Urinary calcium creatinine ratio: The spot urinary calcium to creatinine ratio is increased (>0.2 in children >2 years of age) in distal RTA and some forms of proximal RTA like Dent’s disease. A 24 h urinary calcium excretion >4 mg/kg/day is considered as hypercalciuria
Hypocitraturia – 24 h urine citrate is estimated using colorimetric methods. 24 h urine citrate levels of <2 mg/kg is termed as hypocitraturia
Ultrasound examination of the kidney – for nephrocalcinosis and nephrolithiasis – seen in distal RTA
Evaluation for extra-renal involvement – Eye examination could reveal cystine crystals in children with cystinosis. Assessment of hearing must be done in all children with dRTA.
The clinical and laboratory presentation of proximal and distal RTA is compared in [Table 2].
|Proximal RTA||Distal RTA|
|Clinical presentation||Usually as a part of a systemic disease; most often metabolic disease||Usually isolated; autosomal recessive forms are associated with hearing loss|
|Bony deformity||Variable||Usually severe|
|Metabolic acidosis||Usually milder, but difficult to correct; requires high doses of bicarbonate supplementation||Severe acidosis; easily corrected with bicarbonate supplementation|
|Fractional excretion of bicarbonate||>15%||<5%|
|Urine-blood PCO2||>20 mmHg||<20 mmHg|
|Phosphaturia and hypophosphatemia||Present (variable)||Absent|
|Tubular defects – low-molecular-weight proteinuria, aminoaciduria, glycosuria||Present (variable)||Absent|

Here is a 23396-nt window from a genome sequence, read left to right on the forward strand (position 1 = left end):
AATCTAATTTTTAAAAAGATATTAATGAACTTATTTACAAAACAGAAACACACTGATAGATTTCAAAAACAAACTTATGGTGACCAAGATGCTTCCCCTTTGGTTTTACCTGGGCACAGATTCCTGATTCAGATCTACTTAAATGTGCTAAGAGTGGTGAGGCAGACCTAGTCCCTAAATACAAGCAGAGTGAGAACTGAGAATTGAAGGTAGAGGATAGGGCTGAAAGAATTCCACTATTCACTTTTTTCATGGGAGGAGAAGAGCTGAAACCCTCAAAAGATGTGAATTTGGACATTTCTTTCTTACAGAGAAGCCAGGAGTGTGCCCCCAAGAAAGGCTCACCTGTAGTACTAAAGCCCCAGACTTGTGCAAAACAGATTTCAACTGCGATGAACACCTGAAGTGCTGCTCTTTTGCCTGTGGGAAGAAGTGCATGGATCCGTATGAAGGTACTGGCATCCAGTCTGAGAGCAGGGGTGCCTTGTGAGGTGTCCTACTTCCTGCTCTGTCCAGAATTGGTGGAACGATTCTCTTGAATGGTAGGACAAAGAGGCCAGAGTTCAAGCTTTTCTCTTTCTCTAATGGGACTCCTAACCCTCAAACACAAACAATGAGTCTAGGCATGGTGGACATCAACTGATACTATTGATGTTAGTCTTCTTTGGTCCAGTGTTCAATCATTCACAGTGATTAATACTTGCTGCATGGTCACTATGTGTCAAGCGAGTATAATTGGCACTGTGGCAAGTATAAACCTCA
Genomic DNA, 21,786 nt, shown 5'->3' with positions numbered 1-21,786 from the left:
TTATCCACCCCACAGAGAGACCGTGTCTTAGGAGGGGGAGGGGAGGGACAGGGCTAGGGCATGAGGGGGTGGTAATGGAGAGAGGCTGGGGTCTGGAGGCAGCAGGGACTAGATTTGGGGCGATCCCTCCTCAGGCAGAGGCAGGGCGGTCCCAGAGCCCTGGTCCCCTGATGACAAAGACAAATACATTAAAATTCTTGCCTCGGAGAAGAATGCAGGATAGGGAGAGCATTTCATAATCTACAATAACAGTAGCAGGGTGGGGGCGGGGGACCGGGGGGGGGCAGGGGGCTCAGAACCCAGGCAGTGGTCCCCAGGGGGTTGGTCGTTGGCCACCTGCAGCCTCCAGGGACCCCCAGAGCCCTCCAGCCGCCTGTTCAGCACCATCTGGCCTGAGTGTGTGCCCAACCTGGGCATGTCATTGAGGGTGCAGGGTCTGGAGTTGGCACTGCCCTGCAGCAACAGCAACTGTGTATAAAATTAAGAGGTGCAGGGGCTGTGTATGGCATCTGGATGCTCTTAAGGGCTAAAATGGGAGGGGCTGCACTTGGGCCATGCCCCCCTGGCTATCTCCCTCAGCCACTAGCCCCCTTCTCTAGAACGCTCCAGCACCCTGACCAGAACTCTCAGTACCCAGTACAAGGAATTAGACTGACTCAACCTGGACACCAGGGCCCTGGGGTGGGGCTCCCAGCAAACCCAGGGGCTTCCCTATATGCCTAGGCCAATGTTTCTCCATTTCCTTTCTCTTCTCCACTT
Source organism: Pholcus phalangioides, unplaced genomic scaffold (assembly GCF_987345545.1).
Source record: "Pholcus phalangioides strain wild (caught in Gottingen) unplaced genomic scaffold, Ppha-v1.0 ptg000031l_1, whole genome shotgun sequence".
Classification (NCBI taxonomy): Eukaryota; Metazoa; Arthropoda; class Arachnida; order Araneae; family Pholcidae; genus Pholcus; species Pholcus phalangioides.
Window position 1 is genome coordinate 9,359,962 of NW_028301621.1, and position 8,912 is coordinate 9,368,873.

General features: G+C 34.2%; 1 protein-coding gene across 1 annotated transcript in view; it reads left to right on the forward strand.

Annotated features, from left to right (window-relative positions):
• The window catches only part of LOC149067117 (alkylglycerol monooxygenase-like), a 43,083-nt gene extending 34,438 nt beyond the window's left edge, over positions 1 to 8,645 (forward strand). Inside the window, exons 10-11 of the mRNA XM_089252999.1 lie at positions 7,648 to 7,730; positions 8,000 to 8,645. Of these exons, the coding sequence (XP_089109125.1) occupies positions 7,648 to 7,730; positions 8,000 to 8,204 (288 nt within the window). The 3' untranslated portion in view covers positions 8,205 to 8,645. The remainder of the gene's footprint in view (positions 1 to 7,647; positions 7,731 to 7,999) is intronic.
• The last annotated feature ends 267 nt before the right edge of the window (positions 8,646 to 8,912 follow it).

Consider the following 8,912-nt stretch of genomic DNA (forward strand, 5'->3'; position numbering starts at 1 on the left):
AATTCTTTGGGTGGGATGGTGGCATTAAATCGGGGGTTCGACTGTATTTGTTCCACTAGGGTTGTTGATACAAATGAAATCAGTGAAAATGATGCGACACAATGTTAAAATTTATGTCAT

|Hypercalciuria/nephrocalcinosis||Occasionally present||Often present|
RTA: Renal tubular acidosis
TREATMENT FOR RTA
Type I RTA
The goal of treatment is to correct metabolic acidosis, prevent bony deformity, and improve growth. Treatment for dRTA consists of alkali therapy to correct metabolic acidosis. Bicarbonate supplements (4–6 mEq/kg/day in infants to 2–4 mEq/kg/day in children), in the form of potassium citrate formulations, are recommended to ensure normal growth. Hypokalemia improves with correction of acidosis, but some children require long-term supplements (1–2 mEq/kg/day). Potassium citrate in addition to correcting metabolic acidosis and hypokalemia provides citrate which reduces hypercalciuria. It must be remembered that these measures will not retard the progression of nephrocalcinosis or hearing impairment. Regular screening for nephrocalcinosis and hearing impairment must be done and targeted therapy instituted.